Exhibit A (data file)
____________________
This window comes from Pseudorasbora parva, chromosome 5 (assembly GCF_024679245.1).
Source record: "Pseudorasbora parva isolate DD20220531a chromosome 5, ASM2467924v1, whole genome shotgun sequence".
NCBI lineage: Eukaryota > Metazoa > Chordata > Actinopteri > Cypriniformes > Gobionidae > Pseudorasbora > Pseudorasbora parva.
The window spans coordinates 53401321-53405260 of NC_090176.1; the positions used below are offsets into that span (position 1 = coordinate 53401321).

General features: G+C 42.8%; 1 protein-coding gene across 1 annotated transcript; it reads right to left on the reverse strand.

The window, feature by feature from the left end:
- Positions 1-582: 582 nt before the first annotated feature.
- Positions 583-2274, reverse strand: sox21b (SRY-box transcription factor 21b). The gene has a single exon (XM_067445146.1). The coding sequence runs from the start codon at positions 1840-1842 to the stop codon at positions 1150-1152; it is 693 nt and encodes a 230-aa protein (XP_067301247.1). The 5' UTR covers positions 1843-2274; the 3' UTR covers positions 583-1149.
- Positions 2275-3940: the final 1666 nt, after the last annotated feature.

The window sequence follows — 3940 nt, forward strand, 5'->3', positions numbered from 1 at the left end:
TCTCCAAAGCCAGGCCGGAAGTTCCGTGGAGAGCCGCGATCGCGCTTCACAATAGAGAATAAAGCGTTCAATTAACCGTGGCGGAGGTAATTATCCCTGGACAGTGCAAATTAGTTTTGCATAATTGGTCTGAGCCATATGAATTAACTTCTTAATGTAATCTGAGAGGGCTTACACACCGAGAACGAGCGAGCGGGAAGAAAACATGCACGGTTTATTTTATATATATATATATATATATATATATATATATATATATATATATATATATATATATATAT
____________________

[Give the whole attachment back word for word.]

This window comes from Pseudorasbora parva, chromosome 5 (assembly GCF_024679245.1).
Source record: "Pseudorasbora parva isolate DD20220531a chromosome 5, ASM2467924v1, whole genome shotgun sequence".
NCBI lineage: Eukaryota > Metazoa > Chordata > Actinopteri > Cypriniformes > Gobionidae > Pseudorasbora > Pseudorasbora parva.
The window spans coordinates 53401321-53405260 of NC_090176.1; the positions used below are offsets into that span (position 1 = coordinate 53401321).

General features: G+C 42.8%; 1 protein-coding gene across 1 annotated transcript; it reads right to left on the reverse strand.

The window, feature by feature from the left end:
- Positions 1-582: 582 nt before the first annotated feature.
- Positions 583-2274, reverse strand: sox21b (SRY-box transcription factor 21b). The gene has a single exon (XM_067445146.1). The coding sequence runs from the start codon at positions 1840-1842 to the stop codon at positions 1150-1152; it is 693 nt and encodes a 230-aa protein (XP_067301247.1). The 5' UTR covers positions 1843-2274; the 3' UTR covers positions 583-1149.
- Positions 2275-3940: the final 1666 nt, after the last annotated feature.

The window sequence follows — 3940 nt, forward strand, 5'->3', positions numbered from 1 at the left end:
TCTCCAAAGCCAGGCCGGAAGTTCCGTGGAGAGCCGCGATCGCGCTTCACAATAGAGAATAAAGCGTTCAATTAACCGTGGCGGAGGTAATTATCCCTGGACAGTGCAAATTAGTTTTGCATAATTGGTCTGAGCCATATGAATTAACTTCTTAATGTAATCTGAGAGGGCTTACACACCGAGAACGAGCGAGCGGGAAGAAAACATGCACGGTTTATTTTATATATATATATATATATATATATATATATATATATATATATATATATATATATATATAT